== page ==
What Is Osteoporosis?

If you're an older adult who hasn't researched the answer to the question, "What is osteoporosis?" then you should. Your bone health could be at risk.

what is osteoporosis

Osteoporosis can result in "pain, fractures, loss of mobility and independence, and diminished quality of life," according to Douglas P. Kiel, MD, MPH, ASBMR, president and director of the Musculoskeletal Research Center and senior scientist for the Institute for Aging Research at Hebrew Senior Life.

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It’s a question that should concern all women: “What is osteoporosis?” Yet it also should concern men, who may not be aware they also could be at risk for the disease.

What Is Osteoporosis? It Starts With an Imbalance

You may not realize that your bones—like all your body tissues—are metabolically active, and that they change as you grow, mature, and age. This change is enabled by a constant building up and breaking down of bone—a process called remodeling. In remodeling, cells called osteoclasts break down, or resorb, old bone, and cells called osteoblasts form new bone.

Up to about age 50, this system is balanced so that the ratio of new bone to old is maintained. As we get older—and particularly in women, after they go through the menopause—more bone is resorbed than is manufactured.

It’s this imbalance that underpins osteoporosis. In fact, in addressing the question “What is osteoporosis?” it’s important to note that the disease involves, literally, “porous bones” that put you at risk for osteoporotic fractures. And if you’ve already had one osteoporotic fracture, your risk for subsequent fractures increases threefold, according to research presented at the World Congress on Osteoporosis, Osteoarthritis, and Musculoskeletal Diseases in April 2016.

“Untreated osteoporosis is a public health crisis,” says Douglas P. Kiel, MD, MPH, ASBMR, president and director of the Musculoskeletal Research Center and senior scientist for the Institute for Aging Research at Hebrew Senior Life. “Many of us see firsthand the ravages of this disease every day—pain, fractures, loss of mobility and independence, and diminished quality of life.”

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Are You at Risk for Osteoporosis?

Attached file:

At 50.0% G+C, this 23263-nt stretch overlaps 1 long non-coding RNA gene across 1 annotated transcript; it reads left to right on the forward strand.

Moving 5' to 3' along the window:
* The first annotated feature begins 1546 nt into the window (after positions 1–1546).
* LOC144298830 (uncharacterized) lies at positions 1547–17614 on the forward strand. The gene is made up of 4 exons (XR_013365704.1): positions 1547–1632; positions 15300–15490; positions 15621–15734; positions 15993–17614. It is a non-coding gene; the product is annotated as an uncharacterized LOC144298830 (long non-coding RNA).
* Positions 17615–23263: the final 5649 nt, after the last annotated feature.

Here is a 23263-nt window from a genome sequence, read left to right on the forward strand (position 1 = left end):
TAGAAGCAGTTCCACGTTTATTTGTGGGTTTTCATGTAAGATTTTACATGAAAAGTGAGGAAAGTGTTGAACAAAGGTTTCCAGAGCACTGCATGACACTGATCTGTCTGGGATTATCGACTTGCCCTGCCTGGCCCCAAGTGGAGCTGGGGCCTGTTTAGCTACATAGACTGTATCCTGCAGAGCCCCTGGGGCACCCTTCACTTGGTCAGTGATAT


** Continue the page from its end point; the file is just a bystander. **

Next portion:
Understanding your own risk factors for osteoporosis will give you a better idea of how to protect yourself—or it may ease some of your worry.

  • You’re more likely to develop osteoporosis if you have a family history of the disease, are excessively thin, went through menopause before age 45, smoke, or drink alcohol to excess.
  • Certain medications (such as corticosteroids, used to treat rheumatoid arthritis, and diuretics, given to treat high blood pressure) also raise the risk.
  • Women who have received chemotherapy for breast cancer are at increased risk.
  • Medical conditions such as celiac disease and Crohn’s disease may boost risk by interfering with calcium absorption.

Men and Osteoporosis

Nearly 1.5 million American men age 65 and older have osteoporosis, and another 3.5 million are at risk for developing it. “Women have a screening safety net,” says Mary Ruppe, M.D., a Houston Methodist endocrinologist. “Between their primary care physician and OB-GYN, women will begin bone density screenings at the appropriate age. Men are less likely to have routine primary care checkups and don’t receive preventative care similar to what is provided for women.”

Men should start getting assessed annually for osteoporosis risk factors from age 50, according to the American College of Physicians. Things that make men vulnerable include female relatives with osteoporosis or parents who suffered a hip fracture, along with using steroids or prostate cancer drugs, gastrointestinal diseases, and excessive alcohol consumption.

The Endocrine Society recommends that all men start routine screening for osteoporosis at age 70.

How to Preserve Your Bone Density

“A healthy, balanced diet combined with regular exercise and smart lifestyle choices—such as not smoking and [practicing] moderate alcohol intake—helps set the foundation for strong bones as you age,” says Judy Stenmark, CEO of the International Osteoporosis Foundation. “For those at high risk of fracture due to osteoporosis, a bone-healthy diet also supports falls prevention and enhances the benefits of therapy.

Stenmark adds that calcium should come primarily through food sources. “Supplements may be beneficial if adequate calcium intake cannot be met through the diet, especially where certain medical conditions exist,” she points out. “Anyone with concerns should speak to their doctor who can advise appropriately.”

osteoporosis in spine of woman

To lessen your risk of osteoporosis, follow these common-sense tips:

  • Get enough calcium. The recommended daily amount for women age 50 and older is 1,200 milligrams (mg), while men should consume 1,000 mg daily up to age 70, and 1,200 mg daily after age 71. Aim to get as much of your calcium as possible via dietary sources (e.g., milk and dairy products, fortified cereals and juices, leafy green vegetables, and canned fish).
  • Take a calcium/vitamin D supplement to help make up for any dietary shortfall.
  • Participate in weight-bearing exercises regularly. Examples include weight training and walking, which help to build bone.
  • Avoid alcohol or drink it in moderation only. Alcohol can inhibit the absorption of calcium. The current recommendation for older adults is no more than one alcoholic beverage daily.
  • Quit smoking. Cigarette-smoking is known to raise the risk for osteoporosis.

For further reading, see these University Health News posts:


Originally published in June 2016 and updated.

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